Population Size and Growth Rates: The Population of the District is 83.059 (48.1%). District Database, 2004 with respective male and female populations of 37,904 (48.8%) and 40,288 (51.52%). The growth rate of district is about 2.9% with total fertility rate estimated to be 6.2.

Age Distribution

The results from the 2004/2005 District Database shows that the district has significant number of its population being children and the youth who are mostly dependents as they are either too young to be working or are in school or learning a trade. The age dependency ratio is 1:1.1. The Age Distribution of the district is presented in the table below

Population Distribution: The district can generally be described as rural and has linear settlement pattern. Out of the 41 settlements only eleven (11) were captured under the first twenty (20) settlements as classified by the 2000 Population and Housing Census and of the 11, only four (4) settlements had populations of Over 5,000 people.

These settlements are Sampa (11,348), Duadaso No. 2 (6,827), Suma-Ahenkro (6,288), and Goka (5,775). Only the four settlements with populations of over 5,000 could be described as towns. All other settlements that did not appear here are rural as their populations do not come any where near the minimum town population of 5,000.

The table below provides detailed information on the 11 settlements that were included in the first 20 settlements as classified by the 2000 Population and Housing Census for the then Jaman District.

As can be seen from the table, only four settlements with populations of over 5,000 could be described as towns. All other settlements including the 30 that did not appear here are rural as their populations do not come any where near the minimum town population of 5,000.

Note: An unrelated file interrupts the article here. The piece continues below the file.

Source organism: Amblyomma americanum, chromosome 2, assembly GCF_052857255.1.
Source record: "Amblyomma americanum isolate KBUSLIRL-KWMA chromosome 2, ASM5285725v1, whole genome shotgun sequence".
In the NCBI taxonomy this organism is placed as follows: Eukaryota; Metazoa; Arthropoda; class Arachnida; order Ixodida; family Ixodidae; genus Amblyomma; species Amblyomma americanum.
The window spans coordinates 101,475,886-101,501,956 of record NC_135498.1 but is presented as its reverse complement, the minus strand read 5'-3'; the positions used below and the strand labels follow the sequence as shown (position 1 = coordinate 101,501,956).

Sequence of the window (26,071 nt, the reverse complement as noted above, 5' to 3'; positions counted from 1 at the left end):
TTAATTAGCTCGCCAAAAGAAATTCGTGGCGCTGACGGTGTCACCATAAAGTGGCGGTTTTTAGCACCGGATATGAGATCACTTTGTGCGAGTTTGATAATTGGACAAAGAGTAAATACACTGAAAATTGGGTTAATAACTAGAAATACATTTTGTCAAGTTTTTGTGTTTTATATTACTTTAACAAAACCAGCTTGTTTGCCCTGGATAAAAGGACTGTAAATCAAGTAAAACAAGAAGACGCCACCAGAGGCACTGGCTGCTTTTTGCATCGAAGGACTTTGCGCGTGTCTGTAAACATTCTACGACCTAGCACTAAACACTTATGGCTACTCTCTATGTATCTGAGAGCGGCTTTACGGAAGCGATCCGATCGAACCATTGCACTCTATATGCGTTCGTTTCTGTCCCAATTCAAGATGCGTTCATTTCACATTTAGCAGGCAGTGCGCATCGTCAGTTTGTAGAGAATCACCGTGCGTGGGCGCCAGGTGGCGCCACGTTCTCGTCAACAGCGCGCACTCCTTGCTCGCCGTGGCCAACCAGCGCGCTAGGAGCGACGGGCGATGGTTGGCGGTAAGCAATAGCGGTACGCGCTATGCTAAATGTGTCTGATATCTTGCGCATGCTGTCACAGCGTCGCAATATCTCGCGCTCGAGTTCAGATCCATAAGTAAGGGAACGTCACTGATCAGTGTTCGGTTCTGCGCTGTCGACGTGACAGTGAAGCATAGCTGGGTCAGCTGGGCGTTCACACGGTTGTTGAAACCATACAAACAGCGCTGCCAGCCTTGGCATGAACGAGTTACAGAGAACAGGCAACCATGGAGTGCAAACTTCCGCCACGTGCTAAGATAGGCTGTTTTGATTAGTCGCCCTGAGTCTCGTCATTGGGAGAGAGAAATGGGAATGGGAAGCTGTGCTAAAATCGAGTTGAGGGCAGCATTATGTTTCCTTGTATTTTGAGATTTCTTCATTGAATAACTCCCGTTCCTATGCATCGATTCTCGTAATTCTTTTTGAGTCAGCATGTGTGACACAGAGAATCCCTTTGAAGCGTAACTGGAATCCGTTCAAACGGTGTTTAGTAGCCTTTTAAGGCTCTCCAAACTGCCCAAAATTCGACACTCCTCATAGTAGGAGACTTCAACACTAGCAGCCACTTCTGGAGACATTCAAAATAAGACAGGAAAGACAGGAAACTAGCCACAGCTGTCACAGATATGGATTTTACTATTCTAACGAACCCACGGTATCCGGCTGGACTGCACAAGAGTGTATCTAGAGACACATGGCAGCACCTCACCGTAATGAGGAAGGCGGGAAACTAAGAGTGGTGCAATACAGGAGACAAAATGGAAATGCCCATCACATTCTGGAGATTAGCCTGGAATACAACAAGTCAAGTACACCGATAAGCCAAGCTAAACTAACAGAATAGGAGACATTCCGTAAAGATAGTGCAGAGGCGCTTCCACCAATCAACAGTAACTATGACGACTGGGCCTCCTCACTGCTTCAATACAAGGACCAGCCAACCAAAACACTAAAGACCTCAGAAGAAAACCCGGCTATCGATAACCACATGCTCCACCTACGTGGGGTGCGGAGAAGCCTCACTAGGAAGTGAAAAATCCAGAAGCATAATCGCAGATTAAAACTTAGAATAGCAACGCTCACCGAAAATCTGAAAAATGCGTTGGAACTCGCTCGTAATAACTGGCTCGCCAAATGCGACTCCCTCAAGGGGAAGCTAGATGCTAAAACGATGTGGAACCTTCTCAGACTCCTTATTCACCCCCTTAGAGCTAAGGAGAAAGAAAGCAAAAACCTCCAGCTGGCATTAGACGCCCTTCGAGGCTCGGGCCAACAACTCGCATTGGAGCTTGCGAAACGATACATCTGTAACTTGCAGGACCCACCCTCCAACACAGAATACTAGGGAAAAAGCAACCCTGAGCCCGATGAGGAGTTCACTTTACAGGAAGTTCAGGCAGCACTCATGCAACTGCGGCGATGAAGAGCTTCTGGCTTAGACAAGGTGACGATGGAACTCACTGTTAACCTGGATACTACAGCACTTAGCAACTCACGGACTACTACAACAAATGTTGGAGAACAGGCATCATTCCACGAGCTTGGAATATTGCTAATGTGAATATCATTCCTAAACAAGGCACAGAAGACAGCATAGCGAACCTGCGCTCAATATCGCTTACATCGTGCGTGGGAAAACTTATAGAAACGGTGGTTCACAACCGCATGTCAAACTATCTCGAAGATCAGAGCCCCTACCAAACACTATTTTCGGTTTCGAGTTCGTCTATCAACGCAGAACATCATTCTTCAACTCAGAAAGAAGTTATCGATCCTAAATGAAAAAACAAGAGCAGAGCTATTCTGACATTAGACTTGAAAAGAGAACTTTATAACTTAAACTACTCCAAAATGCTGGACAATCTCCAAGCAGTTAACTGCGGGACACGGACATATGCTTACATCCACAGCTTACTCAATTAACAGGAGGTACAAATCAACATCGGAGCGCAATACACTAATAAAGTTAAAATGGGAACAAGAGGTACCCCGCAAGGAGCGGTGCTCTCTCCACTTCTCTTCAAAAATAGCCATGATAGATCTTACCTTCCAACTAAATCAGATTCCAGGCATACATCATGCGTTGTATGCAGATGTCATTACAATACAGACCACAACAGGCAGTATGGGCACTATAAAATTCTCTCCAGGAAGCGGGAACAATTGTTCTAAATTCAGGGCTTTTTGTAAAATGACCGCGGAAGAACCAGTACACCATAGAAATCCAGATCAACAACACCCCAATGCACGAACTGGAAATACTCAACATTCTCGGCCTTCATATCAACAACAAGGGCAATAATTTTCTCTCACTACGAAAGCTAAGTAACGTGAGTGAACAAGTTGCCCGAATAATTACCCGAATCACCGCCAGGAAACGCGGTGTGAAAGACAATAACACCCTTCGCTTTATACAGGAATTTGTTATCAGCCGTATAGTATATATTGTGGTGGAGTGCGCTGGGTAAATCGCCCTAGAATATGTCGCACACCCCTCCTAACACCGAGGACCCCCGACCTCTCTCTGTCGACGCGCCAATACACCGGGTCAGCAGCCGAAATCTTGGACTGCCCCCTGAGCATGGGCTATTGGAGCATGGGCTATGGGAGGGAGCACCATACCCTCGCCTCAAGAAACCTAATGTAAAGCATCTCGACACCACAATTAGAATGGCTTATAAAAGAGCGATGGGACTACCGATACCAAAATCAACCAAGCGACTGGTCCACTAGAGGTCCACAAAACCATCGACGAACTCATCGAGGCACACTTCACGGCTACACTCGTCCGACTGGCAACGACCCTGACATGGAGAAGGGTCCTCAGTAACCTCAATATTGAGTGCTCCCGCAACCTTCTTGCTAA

Spatial and Housing Characteristics: The district has Forty-one (41) major towns and villages, 7,504 housing facilities made up of 1,289 (17.18%), single block houses, 9 (0.12%) storey block houses and 6,206 (82.70%) other houses which have been constructed with bricks, mud or wood and either roofed with iron sheet, thatched or wood. The district has 12,627 households with average household size of 6.2. The district has both urban and rural characteristics. Major towns with population of 5,000 or more include Sampa, Suma-Ahenkro, Duadaso No.2 and Goka.

About 85% of the built environment of the district is unplanned giving way to unauthorized structural development. Most of the existing planning schemes have become outmoded due to social and economic variations and therefore do not conform to desired situation leading to haphazard development

 Environmental Situation

Natural Environment

With the district falling under two vegetative covers, it is facing serious threat of devastation by human and animal population pressure such as housing expansion, farming, overgrazing, bushfires and timber exploitation. It is evident that given the current situation, the rate of devastation of the scarce environmental resources will hasten if calculated attempts are not made to arrest the situation.

Forest Reserve and Plantations

Currently, there is no forest reserve in the district. Wood plantations are established by individuals, groups and communities. However, there are isolated sacred and reserved places around water bodies and shrines which help to protect the environment.